Proposed Louisiana Chinese Drywall Bill Revised, Diverted to Committee

A bill in the Louisiana Senate that could provide some financial relief to victims of Chinese drywall

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in that state has been diverted to another committee. According to the Associated Press, the move followed revisions to some key components of the Chinese drywall bill.

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Homeowners in at least 18 states have complained that fumes from Chinese-made drywall produce a “rotten eggs” odor and cause metals, such as air conditioning coils, to corrode. The fumes have also been associated with respiratory and sinus problems in some residents. According to a recent Wall Street Journal article, the U.S. imported roughly 309 million square feet of drywall from China during the housing boom from 2004 to 2007. In Louisiana, many homeowners who had to be rebuild following Hurricane Katrina have discovered that the tainted drywall was used in their homes.

Last month, the Environmental Protection Agency (EPA) released results of tests it conducted that compared Chinese drywall to American-made material. The tests found sulfur and two organic compounds associated with acrylic paint in the Chinese drywall that were not present in the American wallboard. The agency said more testing is needed to determine if any of the compounds found in the Chinese drywall are responsible for problems reported by homeowners.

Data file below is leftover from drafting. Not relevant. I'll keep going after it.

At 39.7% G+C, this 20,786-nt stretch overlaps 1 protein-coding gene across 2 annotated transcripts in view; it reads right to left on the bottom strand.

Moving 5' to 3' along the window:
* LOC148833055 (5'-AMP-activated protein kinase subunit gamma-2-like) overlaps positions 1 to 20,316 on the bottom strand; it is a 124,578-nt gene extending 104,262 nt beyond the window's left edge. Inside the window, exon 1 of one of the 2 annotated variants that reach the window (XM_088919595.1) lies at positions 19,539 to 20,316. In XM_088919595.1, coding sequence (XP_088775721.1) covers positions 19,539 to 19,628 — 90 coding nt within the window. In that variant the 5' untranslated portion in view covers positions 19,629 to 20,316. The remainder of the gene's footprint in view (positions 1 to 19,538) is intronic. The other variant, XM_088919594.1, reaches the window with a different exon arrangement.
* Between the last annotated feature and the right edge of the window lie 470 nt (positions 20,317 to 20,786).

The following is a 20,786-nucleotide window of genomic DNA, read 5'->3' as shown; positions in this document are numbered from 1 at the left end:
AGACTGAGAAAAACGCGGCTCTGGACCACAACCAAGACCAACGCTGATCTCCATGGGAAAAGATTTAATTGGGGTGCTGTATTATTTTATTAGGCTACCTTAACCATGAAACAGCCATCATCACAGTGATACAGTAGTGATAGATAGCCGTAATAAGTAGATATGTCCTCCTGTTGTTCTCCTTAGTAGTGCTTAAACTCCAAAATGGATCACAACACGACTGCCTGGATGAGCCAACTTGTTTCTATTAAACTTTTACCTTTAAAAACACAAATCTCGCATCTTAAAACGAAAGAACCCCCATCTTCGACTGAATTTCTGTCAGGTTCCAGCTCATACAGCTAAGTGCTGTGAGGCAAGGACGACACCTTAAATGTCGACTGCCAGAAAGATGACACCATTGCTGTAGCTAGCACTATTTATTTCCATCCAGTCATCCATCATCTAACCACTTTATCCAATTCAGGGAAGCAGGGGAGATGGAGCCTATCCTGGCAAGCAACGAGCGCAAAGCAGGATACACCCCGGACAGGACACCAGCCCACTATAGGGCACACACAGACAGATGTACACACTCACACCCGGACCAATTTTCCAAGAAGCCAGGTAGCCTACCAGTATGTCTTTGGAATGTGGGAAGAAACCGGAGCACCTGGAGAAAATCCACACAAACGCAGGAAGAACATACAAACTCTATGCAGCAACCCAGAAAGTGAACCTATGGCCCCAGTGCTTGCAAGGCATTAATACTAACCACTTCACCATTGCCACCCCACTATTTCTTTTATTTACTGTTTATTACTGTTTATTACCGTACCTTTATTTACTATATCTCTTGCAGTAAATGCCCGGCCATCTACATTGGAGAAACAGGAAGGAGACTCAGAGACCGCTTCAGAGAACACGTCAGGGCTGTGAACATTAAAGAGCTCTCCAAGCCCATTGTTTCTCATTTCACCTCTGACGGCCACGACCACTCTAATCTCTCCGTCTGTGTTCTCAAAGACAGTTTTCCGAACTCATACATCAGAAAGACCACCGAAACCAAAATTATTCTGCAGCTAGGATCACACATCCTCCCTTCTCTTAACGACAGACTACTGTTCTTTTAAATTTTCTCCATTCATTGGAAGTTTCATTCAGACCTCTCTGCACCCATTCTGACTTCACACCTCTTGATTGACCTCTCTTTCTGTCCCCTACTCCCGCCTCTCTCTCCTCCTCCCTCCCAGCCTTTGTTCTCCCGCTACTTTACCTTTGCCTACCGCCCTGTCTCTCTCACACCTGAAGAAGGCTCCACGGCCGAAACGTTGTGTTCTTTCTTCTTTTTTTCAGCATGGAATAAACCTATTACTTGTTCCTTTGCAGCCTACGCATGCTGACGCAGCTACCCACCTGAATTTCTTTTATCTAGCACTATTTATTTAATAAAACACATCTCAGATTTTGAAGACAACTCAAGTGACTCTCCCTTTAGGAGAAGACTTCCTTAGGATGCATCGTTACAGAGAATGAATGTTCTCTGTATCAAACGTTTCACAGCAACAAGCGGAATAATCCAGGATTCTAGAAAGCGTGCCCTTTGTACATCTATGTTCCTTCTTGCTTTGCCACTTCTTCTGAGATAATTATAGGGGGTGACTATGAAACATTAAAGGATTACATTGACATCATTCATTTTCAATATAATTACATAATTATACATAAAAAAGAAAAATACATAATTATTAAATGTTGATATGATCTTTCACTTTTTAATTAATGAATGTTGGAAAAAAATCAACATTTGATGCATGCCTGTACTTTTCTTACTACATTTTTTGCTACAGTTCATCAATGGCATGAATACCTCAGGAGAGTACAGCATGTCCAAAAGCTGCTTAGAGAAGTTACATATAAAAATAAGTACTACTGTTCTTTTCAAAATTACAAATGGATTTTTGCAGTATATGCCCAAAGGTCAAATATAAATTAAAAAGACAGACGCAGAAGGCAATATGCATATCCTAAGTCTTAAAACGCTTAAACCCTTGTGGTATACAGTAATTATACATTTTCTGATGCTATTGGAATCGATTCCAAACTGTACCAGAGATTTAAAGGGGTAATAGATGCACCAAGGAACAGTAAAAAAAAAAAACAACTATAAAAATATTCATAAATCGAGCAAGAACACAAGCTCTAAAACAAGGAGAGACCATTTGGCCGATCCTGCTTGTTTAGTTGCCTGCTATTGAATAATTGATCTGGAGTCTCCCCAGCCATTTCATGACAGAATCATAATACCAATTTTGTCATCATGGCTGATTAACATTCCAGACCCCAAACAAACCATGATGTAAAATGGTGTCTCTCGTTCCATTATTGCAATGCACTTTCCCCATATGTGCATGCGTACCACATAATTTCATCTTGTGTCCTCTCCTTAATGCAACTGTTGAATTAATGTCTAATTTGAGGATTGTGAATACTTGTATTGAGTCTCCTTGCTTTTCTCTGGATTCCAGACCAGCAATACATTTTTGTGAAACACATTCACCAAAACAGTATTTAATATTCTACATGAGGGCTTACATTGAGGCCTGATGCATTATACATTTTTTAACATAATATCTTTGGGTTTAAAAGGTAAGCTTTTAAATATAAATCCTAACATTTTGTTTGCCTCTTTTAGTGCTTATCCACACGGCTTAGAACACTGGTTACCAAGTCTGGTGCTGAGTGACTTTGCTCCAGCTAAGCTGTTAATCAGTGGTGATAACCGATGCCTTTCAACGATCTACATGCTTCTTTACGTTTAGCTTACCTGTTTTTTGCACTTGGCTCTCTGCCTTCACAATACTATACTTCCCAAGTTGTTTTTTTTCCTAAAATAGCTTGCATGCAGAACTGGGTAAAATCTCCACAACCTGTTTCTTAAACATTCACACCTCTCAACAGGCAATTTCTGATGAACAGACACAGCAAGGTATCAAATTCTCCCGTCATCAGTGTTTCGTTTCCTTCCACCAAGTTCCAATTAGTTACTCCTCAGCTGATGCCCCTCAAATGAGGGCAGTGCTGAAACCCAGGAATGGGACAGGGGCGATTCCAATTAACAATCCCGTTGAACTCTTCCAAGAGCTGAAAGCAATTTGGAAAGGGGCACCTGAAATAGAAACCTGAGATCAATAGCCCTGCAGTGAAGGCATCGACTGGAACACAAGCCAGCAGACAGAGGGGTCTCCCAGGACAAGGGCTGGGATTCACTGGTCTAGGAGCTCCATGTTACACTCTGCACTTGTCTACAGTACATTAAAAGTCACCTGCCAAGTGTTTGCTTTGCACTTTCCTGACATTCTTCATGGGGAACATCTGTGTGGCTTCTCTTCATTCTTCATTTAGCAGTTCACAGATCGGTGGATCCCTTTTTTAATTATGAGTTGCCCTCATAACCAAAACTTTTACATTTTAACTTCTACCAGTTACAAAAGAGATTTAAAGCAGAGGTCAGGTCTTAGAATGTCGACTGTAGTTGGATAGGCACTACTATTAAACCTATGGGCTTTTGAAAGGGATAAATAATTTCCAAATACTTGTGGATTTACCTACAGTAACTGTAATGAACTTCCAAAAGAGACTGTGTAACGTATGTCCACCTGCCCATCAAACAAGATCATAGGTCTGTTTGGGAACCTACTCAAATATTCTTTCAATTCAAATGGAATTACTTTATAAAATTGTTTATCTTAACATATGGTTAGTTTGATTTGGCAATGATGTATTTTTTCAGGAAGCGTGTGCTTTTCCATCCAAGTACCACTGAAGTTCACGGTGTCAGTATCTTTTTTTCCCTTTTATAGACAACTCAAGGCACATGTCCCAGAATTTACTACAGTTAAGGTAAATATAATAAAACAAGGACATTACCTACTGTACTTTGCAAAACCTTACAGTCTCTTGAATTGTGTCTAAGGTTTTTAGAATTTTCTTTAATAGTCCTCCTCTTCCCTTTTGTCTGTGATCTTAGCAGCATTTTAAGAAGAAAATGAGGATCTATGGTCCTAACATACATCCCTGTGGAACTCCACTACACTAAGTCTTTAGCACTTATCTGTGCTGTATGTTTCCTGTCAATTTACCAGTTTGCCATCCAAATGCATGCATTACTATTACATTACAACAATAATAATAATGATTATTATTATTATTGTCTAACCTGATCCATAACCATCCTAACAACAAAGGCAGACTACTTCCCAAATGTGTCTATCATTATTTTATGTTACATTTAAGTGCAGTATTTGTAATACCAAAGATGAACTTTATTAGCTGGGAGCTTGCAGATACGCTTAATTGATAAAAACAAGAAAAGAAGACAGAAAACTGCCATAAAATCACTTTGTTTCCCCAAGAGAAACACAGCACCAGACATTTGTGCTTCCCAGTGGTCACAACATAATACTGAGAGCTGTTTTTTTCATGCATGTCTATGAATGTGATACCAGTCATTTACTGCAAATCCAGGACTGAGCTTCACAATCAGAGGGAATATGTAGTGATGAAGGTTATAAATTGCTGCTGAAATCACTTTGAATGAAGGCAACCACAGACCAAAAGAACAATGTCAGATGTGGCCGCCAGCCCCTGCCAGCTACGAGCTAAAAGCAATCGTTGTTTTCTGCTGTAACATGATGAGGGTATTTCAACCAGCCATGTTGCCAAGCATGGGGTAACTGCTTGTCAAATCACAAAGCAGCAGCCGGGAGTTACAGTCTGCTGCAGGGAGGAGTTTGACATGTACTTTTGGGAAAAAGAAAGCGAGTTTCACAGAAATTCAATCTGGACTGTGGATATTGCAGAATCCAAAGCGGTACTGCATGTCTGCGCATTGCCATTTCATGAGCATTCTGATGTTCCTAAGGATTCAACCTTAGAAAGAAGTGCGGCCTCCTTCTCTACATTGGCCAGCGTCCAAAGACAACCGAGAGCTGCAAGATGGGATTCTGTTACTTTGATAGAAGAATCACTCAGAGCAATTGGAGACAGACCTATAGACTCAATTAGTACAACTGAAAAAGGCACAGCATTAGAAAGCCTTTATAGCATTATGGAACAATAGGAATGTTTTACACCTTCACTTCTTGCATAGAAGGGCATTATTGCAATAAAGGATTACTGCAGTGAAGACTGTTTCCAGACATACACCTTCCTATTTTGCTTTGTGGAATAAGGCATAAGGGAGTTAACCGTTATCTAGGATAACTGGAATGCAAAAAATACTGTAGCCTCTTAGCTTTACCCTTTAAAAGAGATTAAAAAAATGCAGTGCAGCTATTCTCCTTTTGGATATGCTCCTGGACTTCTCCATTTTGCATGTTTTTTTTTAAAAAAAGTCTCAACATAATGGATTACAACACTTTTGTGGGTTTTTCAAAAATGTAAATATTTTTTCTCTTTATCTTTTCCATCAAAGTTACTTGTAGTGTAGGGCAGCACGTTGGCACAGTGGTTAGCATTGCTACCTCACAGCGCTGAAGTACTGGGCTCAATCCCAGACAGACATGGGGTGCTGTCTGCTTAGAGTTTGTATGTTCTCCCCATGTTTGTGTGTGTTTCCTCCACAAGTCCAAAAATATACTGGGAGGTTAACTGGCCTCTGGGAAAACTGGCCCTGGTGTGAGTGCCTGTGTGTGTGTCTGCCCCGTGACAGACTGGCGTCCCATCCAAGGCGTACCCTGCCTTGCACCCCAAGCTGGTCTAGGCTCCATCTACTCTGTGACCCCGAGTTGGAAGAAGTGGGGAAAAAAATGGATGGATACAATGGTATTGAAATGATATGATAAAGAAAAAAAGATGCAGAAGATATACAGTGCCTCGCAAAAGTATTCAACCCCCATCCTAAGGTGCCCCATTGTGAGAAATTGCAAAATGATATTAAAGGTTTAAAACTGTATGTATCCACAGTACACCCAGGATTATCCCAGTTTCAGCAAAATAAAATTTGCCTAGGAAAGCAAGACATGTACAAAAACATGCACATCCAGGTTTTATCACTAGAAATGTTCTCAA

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As we reported last week, the original version of the Louisiana Chinese drywall bill would have allowed homeowners to sue for 100 percent of their damages, plus attorneys fees from either the manufacturer, distributor, or seller of the contaminated drywall. Right now, Louisiana law only allows homeowners to be compensated partially by each. Critics had claimed that the litigation allowed under the proposal could bankrupt some businesses. Others asserted that it isn’t fair to sue those companies who didn’t know the materials they purchased from China were toxic.

Chocolat move Breathless trailer The bill has now been rewritten to delete the litigation provisions. The new proposal calls for homeowners with the drywall to be reimbursed by the state, with tax credits for the cost of the drywall, the Associated Press said.

The original Chinese drywall bill had been approved by the Senate Judiciary committee. But because of the revisions, it has now been diverted to the Revenue and Fiscal Affairs Committee, which considers all tax bills, the Associated Press said.

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